I drove up to Myriad Games in Manchester, NH, shortly after GenCon to interview the store owner, Dan Yarrington. This is the second games store that Dan has opened in the area (the first located in Salem, NH), so he's doing something right. Dan's wife, Sara, is an educator, one that uses board games in the classroom. I got to interview both of them in Myriad's spacious Game Parlour.
Dan's a big believer in professionalism and providing a service by helping guide customers to the right game for them. If you're in the southern New Hampshire area, I highly suggest you check out his store. It is beautiful and inviting, the staff are friendly, and the game room is really nice.
Eariler this week, I also drove up to Concord, NH to interview Eric Martin, editor of boardgamenews.com. Eric is largely responsible for my having discovered this hobby in the first place; it was his game group that my husband first attended. Eric's also been interviewed for Kevin Tostado's Monopoly documentary, "Under the Boardwalk," So he's gaining a reputation as quite the board gaming authority these days. :)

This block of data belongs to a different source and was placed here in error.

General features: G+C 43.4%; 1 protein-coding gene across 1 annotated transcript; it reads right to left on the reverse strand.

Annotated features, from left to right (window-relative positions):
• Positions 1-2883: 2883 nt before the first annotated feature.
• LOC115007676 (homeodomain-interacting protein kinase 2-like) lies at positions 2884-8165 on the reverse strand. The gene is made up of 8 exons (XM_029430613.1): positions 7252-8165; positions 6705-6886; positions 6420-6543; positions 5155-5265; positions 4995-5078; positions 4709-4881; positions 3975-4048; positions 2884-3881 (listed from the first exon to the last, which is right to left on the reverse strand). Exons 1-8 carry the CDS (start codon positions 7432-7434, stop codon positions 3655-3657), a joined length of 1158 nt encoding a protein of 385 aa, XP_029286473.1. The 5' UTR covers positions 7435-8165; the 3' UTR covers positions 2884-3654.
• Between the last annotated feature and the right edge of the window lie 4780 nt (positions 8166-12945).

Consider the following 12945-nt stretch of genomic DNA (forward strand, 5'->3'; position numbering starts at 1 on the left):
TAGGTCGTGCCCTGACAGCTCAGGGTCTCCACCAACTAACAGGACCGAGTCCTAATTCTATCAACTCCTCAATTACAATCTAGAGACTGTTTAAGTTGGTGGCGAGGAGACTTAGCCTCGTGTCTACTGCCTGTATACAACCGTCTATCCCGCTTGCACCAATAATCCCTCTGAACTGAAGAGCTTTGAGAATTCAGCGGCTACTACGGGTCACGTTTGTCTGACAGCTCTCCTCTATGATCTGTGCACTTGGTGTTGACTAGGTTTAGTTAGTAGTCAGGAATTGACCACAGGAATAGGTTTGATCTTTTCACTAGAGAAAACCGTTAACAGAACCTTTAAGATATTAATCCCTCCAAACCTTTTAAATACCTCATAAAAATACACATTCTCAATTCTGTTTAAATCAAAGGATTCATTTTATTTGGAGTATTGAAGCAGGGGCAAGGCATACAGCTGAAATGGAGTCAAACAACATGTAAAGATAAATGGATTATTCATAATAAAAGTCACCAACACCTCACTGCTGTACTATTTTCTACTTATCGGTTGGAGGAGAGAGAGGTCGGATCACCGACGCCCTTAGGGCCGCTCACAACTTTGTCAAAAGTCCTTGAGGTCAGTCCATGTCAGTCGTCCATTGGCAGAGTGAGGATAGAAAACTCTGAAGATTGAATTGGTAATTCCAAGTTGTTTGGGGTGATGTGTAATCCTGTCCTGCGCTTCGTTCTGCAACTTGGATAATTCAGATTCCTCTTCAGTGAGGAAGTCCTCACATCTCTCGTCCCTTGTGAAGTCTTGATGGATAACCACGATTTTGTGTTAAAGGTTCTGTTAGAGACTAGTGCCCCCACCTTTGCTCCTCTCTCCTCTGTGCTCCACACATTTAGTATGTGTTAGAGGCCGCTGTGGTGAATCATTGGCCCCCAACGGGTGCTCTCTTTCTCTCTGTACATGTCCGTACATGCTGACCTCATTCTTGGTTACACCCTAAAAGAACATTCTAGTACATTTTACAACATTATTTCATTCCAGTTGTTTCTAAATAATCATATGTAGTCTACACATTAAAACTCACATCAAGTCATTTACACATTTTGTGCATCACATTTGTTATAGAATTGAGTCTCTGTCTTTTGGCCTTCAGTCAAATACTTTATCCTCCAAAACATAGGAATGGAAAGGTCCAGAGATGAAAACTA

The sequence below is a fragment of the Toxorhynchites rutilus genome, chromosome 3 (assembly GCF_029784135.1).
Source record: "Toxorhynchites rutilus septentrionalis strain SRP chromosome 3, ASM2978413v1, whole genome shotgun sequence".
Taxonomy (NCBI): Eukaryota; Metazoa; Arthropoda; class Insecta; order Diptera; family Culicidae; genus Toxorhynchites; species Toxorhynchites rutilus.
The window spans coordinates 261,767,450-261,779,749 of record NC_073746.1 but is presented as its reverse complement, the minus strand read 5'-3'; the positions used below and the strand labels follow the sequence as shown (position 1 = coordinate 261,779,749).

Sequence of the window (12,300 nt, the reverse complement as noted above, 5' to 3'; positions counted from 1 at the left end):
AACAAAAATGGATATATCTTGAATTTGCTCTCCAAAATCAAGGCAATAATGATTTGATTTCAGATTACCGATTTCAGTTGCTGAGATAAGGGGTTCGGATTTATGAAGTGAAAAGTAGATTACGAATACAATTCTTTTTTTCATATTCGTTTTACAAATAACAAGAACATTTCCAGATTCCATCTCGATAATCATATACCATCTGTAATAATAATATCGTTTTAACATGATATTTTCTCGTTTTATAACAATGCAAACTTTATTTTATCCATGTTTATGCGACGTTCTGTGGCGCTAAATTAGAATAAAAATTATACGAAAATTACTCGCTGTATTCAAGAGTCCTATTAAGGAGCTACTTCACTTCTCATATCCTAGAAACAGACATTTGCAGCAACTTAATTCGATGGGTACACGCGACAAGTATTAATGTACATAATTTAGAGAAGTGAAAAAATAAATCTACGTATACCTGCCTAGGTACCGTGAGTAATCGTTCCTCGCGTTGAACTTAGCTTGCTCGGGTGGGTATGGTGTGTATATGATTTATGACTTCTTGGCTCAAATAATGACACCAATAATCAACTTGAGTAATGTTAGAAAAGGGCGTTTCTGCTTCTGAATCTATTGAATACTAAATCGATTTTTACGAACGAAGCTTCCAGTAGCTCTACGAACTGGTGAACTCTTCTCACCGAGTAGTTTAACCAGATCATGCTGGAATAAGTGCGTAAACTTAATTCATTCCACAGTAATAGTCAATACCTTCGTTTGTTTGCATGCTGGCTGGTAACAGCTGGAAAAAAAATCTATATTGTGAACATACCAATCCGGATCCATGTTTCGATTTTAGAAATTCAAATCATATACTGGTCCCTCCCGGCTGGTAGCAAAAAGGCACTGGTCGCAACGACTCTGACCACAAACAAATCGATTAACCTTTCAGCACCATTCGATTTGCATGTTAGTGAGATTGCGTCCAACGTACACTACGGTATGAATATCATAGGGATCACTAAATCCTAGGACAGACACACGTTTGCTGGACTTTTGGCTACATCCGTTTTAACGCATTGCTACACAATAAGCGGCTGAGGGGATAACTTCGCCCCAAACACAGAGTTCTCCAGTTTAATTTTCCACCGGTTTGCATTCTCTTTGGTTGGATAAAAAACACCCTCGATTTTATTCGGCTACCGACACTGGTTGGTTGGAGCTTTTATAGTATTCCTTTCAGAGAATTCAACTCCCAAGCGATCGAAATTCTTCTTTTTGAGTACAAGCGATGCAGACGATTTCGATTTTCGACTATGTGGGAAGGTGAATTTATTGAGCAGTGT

One of the topics of our conversation that really struck me was when Eric spoke about games as an art form. Just as movies, music, and books are not always written with the goal of pure entertainment, sometimes games are about something more than just "fun."
Today I had the afternoon off, so I did a bit of editing work, but then got side-tracked capturing portraits of all my existing interview subjects. This task had to be done, anyway. Here are some samples:
What's next? More editing (tomorrow, to infinity, and beyond). And once the full narrative is in place, have someone else edit it, smooth out the rough spots, color-correct, audio-correct, all that good stuff. Lots of work yet to do, but 95% of the filming is done, friends!